Last Friday, a truly terrible incident occurred on a Ryanair plane while it was parked at the stand in Barcelona, Spain. Of course, Ryanair wasn’t remotely responsible for what was said between two passengers on that flight but Europe’s largest low-cost carrier has been roundly criticised over its handling of the disgusting racist incident. Now, nearly a week after the episode unfolded, Ryanair has finally issued a public apology.
A video of the incident captured by a fellow passenger, showed a 77-year old female pensioner of Jamaican descent being threatened by a white male passenger who was sat adjacent to her on the plane. The man called the victim a “fucking ugly cow” and an “ugly black bastard” amongst other racial slurs and threats.
But rather than being thrown off the plane and being met by law enforcement, the man was allowed to remain on the flight to London Stansted. Instead, the victim – who had recently lost her longtime husband – was forced to move seats by a member of cabin crew tasked with defusing the situation.
At the time, cabin crew insiders suggested an on time departure was the most pressing priority of Ryanair’s cabin and flight crew – rather than dealing with the disruptive passenger correctly. Once the video of the incident was uploaded on Twitter, it quickly went viral and was picked up by news organisations around the world.
In a statement, Ryanair however, says it “wishes to clarify the following facts, to prevent any further inaccurate and/or unfounded media reportage”.
The airline says the Spanish-based cabin crew on this flight weren’t aware of the racial slurs and threats that had been made and only thought an “argument” had taken place during the boarding process.
Ryanair hasn’t said why the cabin crew didn’t make any attempt to investigate the cause of the argument in more detail but does say that the video of the incident was only shown to cabin crew once the plane landed in Stansted. The airline also says they became aware of the video being posted online the next day.
They claim they “immediately” reported the matter to police – although, clearly Ryanair has a different interpretation of “immediately” to most people as they didn’t actually contact police until the next day.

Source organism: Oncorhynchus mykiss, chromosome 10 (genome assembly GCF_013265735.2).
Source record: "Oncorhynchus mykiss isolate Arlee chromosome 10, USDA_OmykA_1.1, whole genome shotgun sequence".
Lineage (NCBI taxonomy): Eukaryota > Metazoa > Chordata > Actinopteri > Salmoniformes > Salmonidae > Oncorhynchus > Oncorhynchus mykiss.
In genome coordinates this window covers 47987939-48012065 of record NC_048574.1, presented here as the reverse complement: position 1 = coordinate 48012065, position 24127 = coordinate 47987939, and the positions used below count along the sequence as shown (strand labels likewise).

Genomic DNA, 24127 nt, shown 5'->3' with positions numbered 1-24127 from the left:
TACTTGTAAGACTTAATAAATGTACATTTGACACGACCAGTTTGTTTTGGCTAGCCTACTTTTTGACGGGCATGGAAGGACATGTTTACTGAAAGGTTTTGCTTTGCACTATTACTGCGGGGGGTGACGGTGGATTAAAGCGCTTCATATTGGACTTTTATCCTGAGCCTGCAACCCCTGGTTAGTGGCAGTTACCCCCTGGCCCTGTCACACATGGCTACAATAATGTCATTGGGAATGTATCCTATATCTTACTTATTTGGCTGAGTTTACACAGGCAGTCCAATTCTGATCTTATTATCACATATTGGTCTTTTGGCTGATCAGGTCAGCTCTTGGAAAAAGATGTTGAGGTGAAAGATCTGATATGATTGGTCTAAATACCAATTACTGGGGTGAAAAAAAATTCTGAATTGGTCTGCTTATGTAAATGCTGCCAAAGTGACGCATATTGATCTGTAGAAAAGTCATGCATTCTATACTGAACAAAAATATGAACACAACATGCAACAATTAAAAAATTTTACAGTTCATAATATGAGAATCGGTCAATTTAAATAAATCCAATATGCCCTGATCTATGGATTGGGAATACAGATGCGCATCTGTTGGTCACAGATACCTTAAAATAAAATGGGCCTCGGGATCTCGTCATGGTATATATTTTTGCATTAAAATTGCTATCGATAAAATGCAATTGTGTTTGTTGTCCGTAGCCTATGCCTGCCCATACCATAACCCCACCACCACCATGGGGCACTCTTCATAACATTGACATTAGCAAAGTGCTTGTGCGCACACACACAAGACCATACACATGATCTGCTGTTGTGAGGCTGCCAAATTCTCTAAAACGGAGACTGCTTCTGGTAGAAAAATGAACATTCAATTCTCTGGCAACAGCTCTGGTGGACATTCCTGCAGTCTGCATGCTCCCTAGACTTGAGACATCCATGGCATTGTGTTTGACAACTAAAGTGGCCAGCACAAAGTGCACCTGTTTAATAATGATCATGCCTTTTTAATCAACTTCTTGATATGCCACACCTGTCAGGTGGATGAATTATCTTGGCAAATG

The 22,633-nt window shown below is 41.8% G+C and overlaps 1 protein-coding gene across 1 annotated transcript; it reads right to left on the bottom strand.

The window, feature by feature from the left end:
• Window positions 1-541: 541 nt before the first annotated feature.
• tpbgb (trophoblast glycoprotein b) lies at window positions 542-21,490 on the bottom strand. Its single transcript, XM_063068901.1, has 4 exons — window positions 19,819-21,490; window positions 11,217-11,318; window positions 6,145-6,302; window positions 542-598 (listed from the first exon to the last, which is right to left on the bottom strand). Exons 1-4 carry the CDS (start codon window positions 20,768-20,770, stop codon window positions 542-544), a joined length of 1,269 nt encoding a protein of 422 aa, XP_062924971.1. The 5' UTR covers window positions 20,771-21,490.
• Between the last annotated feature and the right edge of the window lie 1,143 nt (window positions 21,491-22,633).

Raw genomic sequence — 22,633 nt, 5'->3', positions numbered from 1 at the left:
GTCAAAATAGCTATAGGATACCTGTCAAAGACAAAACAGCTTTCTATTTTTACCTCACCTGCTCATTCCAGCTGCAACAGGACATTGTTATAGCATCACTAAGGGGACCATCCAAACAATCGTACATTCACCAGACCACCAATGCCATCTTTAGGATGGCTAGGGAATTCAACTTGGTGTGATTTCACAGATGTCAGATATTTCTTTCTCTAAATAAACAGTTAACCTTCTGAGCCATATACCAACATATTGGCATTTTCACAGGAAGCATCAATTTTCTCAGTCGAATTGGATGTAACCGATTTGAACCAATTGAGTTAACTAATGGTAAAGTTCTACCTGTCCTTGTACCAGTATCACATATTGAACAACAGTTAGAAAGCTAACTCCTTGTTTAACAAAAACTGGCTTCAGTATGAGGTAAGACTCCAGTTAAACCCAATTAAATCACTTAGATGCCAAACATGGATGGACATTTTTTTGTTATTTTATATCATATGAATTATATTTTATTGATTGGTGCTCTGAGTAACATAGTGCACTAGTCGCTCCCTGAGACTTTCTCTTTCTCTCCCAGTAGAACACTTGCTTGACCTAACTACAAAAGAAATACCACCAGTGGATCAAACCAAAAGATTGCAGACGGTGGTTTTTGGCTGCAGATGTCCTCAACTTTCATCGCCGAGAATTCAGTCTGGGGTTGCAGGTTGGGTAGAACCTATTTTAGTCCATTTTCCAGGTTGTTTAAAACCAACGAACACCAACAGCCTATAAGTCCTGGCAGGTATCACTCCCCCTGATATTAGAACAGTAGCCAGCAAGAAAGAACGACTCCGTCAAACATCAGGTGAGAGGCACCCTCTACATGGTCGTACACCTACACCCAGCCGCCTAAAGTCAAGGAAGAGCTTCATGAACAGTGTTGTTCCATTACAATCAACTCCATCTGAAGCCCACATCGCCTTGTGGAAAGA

“As the cabin crew believed they were dealing with an argument between two passengers, they followed company procedures, to defuse the argument, and separate the passengers by offering to move one to alternative seating,” the statement continues.
This racist white man refused to sit next to an elderly black woman on a Ryanair flight.
He called her an "ugly black bastard" & threatened to push her to another seat if she didn't move to another seat.
Ryanair – DOES NOTHING!!!
UK twitter identify HIM!!!
RETWEET THIS! pic.twitter.com/70XNsvTZBg
— StanceGrounded (@_SJPeace_) October 20, 2018
“After moving the female passenger, both passengers were asked if they were “okay”, and both confirmed that they were. As far as the cabin crew were concerned, that was the end of the matter.”
Ryanair has confirmed that no attempt was made to inform the Captain or airport security about the incident. Nor was any thought given to offloading the disruptive passenger.
However, the airline says it immediately contacted the victim by email to “sincerely” apologise for what happened and claims it does not tolerate disruptive or abusive behaviour.
“We again extend our very sincere apologies to this passenger for the regrettable, and unacceptable remarks that were made to her by an adjacent passenger,” explains Ryanair’s Robin Kiely.
“We believe that by reporting this matter immediately to the Essex Police and by apologising in writing to this customer early on Sunday morning, Ryanair treated it with the urgency and seriousness it warranted,” he continued.
Nonetheless, critics have called on Ryanair to review its cabin crew training and its procedures for dealing with conflicts onboard it aircraft – two concerns that Ryanair has so far failed to address.
Mateusz Maszczynski honed his skills as an international flight attendant at the most prominent airline in the Middle East and has been flying throughout the COVID-19 pandemic for a well-known European airline. Matt is passionate about the aviation industry and has become an expert in passenger experience and human-centric stories. Always keeping an ear close to the ground, Matt's industry insights, analysis and news coverage is frequently relied upon by some of the biggest names in journalism.